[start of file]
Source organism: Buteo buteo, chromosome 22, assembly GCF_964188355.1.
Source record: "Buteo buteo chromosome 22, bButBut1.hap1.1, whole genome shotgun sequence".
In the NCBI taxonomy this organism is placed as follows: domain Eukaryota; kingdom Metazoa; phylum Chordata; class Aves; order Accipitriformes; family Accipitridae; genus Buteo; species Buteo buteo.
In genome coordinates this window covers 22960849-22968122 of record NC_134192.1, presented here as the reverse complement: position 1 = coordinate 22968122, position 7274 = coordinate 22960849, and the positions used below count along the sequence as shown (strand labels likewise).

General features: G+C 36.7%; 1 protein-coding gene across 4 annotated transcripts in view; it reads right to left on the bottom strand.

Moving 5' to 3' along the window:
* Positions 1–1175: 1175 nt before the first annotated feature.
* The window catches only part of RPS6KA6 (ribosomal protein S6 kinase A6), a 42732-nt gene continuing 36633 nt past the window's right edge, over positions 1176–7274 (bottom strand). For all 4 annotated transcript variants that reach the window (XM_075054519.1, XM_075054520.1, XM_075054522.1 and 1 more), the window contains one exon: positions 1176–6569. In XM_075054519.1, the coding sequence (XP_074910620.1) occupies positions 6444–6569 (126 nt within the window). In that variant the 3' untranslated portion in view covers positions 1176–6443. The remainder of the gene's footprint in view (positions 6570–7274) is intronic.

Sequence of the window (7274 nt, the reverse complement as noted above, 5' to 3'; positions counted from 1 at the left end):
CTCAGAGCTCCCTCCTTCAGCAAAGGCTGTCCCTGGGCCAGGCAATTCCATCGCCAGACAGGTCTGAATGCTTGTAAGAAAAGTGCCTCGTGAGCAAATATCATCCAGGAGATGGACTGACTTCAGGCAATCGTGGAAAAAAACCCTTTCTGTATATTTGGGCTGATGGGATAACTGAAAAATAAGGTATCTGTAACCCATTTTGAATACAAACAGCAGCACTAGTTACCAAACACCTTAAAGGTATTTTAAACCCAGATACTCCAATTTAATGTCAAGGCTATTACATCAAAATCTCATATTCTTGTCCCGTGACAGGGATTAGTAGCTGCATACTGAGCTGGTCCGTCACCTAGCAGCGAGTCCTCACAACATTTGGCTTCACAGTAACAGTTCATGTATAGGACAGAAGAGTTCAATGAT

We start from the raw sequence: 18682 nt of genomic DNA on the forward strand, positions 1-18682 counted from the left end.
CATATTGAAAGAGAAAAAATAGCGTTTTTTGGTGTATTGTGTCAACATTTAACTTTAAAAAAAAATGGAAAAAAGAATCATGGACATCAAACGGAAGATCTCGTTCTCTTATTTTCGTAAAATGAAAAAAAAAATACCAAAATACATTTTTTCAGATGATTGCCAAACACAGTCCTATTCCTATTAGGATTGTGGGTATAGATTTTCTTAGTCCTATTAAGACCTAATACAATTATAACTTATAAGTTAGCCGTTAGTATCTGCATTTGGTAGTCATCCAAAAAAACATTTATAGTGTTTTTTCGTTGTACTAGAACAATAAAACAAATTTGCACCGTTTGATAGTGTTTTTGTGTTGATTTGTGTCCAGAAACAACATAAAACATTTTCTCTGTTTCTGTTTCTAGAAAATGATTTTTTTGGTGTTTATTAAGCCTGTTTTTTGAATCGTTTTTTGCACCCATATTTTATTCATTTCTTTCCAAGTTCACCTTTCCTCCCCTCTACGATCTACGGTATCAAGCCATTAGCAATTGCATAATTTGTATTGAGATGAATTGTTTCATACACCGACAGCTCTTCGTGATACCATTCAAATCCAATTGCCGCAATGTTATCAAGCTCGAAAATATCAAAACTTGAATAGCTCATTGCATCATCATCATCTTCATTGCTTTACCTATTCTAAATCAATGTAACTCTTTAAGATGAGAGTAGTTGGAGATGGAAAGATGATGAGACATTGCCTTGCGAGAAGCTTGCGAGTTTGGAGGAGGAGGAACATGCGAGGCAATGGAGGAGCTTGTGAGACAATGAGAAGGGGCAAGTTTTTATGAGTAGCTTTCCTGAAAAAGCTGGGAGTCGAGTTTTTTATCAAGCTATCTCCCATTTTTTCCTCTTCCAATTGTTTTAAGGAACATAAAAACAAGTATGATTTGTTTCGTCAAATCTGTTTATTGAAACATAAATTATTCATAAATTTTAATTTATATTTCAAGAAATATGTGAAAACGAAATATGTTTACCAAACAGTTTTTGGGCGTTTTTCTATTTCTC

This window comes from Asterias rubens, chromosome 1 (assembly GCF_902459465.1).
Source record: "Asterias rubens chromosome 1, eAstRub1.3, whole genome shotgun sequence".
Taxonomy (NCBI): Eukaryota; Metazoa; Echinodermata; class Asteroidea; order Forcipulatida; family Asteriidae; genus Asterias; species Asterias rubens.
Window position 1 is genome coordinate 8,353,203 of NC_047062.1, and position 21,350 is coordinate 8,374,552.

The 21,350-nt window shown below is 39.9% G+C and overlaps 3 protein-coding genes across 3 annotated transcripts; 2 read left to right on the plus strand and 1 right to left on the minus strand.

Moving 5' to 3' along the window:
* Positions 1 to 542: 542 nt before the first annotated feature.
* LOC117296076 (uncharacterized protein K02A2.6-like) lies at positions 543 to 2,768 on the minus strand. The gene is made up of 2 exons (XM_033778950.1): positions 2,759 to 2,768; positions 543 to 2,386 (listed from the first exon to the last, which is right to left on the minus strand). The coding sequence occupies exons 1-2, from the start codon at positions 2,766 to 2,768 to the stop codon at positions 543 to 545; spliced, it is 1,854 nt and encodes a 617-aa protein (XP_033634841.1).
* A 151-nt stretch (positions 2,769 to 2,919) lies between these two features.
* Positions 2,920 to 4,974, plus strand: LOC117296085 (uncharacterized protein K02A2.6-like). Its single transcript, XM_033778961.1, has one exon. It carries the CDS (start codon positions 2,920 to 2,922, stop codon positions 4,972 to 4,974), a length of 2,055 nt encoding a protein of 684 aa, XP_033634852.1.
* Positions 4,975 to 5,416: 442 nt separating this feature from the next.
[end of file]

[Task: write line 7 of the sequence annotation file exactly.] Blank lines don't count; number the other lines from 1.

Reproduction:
* Positions 1–1175: 1175 nt before the first annotated feature.